Walt Disney and animator Ub Iwerks created the character Oswald the Lucky Rabbit in 1927 for Universal Pictures. They produced quite a few Oswald cartoons, which proved to be highly popular. Oswald introduced the idea of a cartoon character with his own personality, which was neither all good nor all bad, but made audiences relate to him as well as laugh at him. Disney made enough money from the Oswald cartoons to buy land for his new animation studio. But Disney and Universal parted ways in 1928, and Universal owned the character. So Walt and Ub came up with a different character of their own they eventually named Mickey Mouse. Universal cranked out Oswald cartoons until 1938, then relegated him to comic books.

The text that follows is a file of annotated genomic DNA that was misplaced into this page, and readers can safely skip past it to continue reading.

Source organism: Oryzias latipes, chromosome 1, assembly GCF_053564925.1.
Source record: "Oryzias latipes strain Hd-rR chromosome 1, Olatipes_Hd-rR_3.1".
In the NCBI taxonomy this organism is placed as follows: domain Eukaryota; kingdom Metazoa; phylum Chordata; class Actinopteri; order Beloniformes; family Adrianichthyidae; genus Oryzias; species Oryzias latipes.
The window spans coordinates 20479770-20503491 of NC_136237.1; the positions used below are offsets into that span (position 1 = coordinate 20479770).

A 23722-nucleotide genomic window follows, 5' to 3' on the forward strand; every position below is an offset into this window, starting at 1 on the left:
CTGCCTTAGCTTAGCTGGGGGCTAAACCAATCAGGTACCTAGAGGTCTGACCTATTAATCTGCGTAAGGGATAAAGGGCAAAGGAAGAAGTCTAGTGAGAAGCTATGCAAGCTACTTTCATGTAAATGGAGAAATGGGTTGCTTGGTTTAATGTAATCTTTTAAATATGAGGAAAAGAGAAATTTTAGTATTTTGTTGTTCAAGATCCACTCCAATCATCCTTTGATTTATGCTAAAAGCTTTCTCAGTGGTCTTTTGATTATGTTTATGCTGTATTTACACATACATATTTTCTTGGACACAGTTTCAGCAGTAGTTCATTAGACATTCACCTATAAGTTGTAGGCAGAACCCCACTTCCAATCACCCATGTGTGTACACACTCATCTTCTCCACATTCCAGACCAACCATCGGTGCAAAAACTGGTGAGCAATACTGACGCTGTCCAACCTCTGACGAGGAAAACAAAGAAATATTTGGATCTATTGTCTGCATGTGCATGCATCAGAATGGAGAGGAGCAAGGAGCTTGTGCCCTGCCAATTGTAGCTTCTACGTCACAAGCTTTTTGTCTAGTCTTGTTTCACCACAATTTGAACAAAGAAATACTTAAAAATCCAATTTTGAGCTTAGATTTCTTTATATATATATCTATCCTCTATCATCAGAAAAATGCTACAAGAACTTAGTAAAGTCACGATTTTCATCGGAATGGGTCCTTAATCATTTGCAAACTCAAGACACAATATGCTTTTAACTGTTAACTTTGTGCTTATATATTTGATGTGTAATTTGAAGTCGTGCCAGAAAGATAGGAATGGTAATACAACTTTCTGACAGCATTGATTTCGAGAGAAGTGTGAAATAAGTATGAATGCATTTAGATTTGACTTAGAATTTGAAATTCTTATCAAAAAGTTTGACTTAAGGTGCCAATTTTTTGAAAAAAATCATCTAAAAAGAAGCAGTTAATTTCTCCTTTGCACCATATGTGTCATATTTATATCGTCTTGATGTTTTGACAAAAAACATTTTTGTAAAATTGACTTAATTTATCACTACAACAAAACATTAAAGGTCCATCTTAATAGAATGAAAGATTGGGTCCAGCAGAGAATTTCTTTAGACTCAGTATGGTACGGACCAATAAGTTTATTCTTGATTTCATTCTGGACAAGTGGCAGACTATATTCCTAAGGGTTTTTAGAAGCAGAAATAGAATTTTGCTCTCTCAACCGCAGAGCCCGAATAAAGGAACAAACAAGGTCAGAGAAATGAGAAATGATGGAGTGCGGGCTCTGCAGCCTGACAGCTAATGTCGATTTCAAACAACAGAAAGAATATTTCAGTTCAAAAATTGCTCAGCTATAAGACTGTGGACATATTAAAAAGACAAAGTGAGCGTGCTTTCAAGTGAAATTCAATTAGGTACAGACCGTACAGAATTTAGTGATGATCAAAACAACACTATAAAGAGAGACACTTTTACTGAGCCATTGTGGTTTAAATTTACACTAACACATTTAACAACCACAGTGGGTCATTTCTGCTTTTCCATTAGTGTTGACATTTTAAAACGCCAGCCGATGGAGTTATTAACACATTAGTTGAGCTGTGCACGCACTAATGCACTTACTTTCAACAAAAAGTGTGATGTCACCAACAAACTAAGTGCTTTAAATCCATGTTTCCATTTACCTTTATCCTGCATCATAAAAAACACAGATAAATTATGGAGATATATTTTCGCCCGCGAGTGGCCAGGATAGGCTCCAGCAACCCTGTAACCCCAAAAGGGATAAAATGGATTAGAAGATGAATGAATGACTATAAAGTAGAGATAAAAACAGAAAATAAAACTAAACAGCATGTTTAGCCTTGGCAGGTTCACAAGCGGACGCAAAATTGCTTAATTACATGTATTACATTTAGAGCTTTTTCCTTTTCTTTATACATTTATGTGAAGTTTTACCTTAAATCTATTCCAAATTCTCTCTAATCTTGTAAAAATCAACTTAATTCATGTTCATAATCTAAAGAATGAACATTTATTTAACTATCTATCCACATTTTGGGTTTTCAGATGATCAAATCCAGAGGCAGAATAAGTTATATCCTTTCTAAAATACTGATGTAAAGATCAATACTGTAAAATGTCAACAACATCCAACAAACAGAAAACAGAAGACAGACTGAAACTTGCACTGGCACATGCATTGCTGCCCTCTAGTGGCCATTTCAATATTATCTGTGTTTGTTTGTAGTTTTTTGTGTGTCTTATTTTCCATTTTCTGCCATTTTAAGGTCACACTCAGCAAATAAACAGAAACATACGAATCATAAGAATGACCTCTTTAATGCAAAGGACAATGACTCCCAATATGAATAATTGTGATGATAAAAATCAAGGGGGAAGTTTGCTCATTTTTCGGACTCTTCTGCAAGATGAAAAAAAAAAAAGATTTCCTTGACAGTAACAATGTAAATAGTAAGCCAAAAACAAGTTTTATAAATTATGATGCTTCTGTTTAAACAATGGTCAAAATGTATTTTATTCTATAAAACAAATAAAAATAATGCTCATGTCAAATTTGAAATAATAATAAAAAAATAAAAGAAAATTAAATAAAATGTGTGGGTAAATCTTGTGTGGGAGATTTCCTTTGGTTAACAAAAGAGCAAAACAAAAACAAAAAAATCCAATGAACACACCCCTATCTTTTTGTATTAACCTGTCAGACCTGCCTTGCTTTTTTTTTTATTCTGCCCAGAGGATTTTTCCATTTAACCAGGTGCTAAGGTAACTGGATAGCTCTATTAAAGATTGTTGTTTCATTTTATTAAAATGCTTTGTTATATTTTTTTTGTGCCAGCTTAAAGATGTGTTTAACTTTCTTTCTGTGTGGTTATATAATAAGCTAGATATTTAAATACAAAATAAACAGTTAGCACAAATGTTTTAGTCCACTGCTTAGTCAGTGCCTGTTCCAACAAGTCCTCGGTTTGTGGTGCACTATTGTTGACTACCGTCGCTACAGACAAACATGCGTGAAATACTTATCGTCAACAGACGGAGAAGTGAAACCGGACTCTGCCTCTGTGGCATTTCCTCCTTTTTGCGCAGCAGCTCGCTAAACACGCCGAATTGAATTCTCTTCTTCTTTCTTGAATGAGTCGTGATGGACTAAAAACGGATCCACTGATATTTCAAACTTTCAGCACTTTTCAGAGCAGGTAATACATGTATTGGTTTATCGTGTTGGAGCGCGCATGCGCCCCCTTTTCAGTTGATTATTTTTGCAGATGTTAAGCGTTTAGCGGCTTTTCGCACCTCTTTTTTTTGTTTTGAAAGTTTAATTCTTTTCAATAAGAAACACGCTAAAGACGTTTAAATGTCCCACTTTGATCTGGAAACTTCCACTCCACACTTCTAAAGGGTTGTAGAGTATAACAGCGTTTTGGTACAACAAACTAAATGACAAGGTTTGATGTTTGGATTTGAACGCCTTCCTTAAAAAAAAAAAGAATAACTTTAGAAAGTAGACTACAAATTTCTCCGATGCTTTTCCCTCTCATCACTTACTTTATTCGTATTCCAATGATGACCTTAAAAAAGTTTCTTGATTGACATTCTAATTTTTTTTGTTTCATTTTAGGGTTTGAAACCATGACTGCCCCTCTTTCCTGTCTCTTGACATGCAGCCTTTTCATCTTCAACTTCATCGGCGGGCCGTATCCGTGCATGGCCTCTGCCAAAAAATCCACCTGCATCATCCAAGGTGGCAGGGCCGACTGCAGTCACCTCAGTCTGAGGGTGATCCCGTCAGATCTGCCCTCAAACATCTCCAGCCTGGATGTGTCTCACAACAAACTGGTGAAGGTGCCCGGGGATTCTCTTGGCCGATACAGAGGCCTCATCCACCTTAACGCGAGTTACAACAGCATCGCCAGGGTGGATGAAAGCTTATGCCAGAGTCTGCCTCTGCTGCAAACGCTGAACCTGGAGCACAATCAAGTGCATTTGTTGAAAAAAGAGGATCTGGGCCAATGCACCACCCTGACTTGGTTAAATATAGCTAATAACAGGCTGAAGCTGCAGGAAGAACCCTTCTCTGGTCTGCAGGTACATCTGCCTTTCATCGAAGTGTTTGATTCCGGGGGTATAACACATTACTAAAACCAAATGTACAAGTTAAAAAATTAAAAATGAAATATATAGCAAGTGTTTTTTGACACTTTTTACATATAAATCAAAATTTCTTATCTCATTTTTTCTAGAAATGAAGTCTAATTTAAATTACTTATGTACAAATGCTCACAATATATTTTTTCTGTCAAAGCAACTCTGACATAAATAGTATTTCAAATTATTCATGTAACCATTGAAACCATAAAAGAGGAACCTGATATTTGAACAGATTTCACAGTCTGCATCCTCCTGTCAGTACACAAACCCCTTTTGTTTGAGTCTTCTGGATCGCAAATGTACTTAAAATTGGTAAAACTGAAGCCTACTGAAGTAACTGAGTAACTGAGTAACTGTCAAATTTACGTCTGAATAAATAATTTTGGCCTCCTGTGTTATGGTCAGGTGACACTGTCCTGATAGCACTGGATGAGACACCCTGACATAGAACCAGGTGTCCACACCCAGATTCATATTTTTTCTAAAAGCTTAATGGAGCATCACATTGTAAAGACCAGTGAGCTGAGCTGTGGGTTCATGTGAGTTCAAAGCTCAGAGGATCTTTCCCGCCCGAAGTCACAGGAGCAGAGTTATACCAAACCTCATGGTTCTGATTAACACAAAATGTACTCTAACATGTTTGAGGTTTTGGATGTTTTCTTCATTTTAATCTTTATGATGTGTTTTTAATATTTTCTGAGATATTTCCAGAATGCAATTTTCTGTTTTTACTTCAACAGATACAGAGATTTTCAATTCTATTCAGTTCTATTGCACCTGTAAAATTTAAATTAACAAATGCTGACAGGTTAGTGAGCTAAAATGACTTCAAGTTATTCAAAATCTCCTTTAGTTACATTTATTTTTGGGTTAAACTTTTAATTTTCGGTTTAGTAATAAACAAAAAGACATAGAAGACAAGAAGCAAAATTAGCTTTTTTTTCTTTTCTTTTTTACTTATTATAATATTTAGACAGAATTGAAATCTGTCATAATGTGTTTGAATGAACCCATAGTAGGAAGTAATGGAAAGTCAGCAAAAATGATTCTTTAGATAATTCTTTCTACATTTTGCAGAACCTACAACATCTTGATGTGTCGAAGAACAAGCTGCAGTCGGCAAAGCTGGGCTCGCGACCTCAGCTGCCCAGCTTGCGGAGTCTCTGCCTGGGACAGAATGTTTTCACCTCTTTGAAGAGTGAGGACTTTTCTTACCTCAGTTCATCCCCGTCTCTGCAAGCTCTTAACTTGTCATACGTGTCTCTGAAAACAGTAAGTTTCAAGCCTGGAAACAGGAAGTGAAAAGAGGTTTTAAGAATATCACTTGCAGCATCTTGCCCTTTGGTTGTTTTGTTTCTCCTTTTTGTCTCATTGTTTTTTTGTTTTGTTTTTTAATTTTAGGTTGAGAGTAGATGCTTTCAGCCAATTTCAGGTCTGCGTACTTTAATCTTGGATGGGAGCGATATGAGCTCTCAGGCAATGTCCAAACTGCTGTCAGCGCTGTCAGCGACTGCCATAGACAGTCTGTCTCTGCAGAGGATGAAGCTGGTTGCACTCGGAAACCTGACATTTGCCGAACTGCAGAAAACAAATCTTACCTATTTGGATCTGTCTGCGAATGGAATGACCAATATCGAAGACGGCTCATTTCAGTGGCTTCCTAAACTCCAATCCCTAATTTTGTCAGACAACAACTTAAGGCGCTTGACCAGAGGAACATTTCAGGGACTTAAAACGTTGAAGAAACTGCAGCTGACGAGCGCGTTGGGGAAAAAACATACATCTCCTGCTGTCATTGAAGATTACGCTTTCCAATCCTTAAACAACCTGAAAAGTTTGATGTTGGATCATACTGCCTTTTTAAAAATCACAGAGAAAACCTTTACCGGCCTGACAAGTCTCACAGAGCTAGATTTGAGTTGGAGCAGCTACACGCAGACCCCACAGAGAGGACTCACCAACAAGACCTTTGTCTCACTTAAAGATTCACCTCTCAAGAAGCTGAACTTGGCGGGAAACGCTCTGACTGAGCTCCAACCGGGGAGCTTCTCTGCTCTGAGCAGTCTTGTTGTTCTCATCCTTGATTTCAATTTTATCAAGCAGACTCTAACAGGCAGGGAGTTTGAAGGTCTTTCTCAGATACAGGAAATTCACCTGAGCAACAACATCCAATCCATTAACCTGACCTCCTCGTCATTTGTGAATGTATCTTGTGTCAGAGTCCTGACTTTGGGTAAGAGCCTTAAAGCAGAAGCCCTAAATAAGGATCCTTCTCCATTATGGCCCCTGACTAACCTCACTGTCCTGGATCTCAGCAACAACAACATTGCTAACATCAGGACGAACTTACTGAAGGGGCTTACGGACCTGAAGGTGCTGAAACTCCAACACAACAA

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In 2006, Disney regained rights to Oswald the Lucky Rabbit, and 95 years later have a brand new Disney animated short featuring Oswald’s classic physics-defying rubber hose humor, with the dialogue-free black-and-white style of the 1920s. Read more about Oswald and what he means to Disney at Gizmodo.